New Delhi, September 10: A method for understanding the inner workings of Artificial Intelligence models in terms of causal attributes has been developed by the researchers of IIT Hyderabad.
AI models mimicking working of human brain
So that machines can learn to make decisions in a more human-like manner, ‘Artificial Neural Networks’ (ANN), which are AI models and programs, copy the working of the human brain. Modern ANNs, also known as Deep Learning (DL), have increased greatly in intricacy that can almost match human performance in many tasks.
Dr. Vineeth N. Balasubramanian, Associate Professor, Department of Computer Science and Engineering, IIT Hyderabad, and his students Mr. Aditya Chattopadhyay, Mr. Piyushi Manupriya, and Mr. Anirban Sarkar have performed this work.
The Proceedings of 36th International Conference on Machine Learning has recently published their work. It is one of the highest-rated conferences in the domain of Artificial Intelligence and Machine Learning.
Speaking about this research, Dr. Vineeth Balasubramanian told a national daily, “The simplest applications that we know of Deep Learning (DL) is in machine translation, speech recognition or face detection. It enables voice-based control in consumer devices such as phones, tablets, television sets and hands-free speakers. New algorithms are being used in a variety of disciplines including engineering, finance, artificial perception and control and simulation. Much as the achievements have wowed everyone, there are challenges to be met.”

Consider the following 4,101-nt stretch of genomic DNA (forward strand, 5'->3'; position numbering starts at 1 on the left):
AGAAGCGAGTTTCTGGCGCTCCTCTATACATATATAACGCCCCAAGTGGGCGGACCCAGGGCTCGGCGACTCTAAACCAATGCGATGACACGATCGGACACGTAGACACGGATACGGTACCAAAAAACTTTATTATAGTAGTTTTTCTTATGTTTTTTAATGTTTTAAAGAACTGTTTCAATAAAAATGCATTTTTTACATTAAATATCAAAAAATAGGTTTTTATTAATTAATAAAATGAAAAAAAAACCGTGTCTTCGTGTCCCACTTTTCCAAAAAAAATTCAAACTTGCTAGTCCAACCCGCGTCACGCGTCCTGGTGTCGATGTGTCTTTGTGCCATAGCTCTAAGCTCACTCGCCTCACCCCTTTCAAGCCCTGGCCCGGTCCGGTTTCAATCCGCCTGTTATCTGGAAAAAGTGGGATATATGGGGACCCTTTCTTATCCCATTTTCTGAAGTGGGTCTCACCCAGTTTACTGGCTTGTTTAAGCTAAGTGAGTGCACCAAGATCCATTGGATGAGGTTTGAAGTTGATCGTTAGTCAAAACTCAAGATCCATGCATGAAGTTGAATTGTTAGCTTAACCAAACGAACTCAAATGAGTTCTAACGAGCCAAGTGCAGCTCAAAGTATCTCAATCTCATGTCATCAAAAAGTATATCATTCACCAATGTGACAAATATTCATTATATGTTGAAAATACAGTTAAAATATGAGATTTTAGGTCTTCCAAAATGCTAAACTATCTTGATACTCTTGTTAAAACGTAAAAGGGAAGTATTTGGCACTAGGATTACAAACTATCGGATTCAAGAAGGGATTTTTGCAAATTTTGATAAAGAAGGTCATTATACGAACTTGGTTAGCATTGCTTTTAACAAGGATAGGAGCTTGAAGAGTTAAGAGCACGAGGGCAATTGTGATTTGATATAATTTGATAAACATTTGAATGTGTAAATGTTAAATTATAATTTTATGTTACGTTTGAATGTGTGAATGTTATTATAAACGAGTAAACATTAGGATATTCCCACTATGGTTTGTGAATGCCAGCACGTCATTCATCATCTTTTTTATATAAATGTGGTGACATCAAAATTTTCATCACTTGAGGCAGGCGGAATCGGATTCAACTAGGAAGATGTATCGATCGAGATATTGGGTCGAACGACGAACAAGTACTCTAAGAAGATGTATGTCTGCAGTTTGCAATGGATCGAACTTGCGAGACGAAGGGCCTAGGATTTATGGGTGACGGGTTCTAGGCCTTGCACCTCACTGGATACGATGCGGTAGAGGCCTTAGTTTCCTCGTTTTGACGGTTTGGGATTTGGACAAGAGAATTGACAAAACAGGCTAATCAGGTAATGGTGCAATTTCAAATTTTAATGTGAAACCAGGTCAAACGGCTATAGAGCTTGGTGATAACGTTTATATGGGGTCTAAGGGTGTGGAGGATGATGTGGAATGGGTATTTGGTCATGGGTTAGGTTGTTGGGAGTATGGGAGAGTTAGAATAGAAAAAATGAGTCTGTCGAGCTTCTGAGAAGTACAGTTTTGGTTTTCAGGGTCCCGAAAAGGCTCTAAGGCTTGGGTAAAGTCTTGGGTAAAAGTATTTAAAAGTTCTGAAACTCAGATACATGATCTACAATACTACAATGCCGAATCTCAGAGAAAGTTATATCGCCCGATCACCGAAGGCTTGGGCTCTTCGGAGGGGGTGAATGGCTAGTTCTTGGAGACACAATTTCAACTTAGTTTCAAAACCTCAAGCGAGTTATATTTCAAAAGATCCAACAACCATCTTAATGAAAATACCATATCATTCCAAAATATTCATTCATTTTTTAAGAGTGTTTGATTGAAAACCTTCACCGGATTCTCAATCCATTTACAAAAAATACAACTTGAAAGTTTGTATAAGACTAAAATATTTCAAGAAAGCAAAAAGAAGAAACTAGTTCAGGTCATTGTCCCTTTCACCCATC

‘Interpretability problem’- a key blockage
The ‘interpretability problem’ is a major bottleneck in accepting such Deep Learning models in real-life applications, especially risk-sensitive ones. Because of their complexity and multiple layers, the DL models become virtual black boxes that are difficult to decipher. Therefore, troubleshooting becomes difficult, if not impossible when a problem arises in the running of the DL algorithm, explained Dr. Vineeth Balasubramanian.
“The DL algorithms are trained on a limited amount of data that are most often different from real-world data. Furthermore, human error during training and unnecessary correlations in data can result in errors that must be corrected, which becomes hard. If treated as black boxes, there is no way of knowing whether the model actually learned a concept or a high accuracy was just fortuitous,” added Dr. Vineeth Balasubramanian.
The team of IIT Hyderabad is working on this problem with ANN architectures using causal inference with a ‘Structural Causal Model.’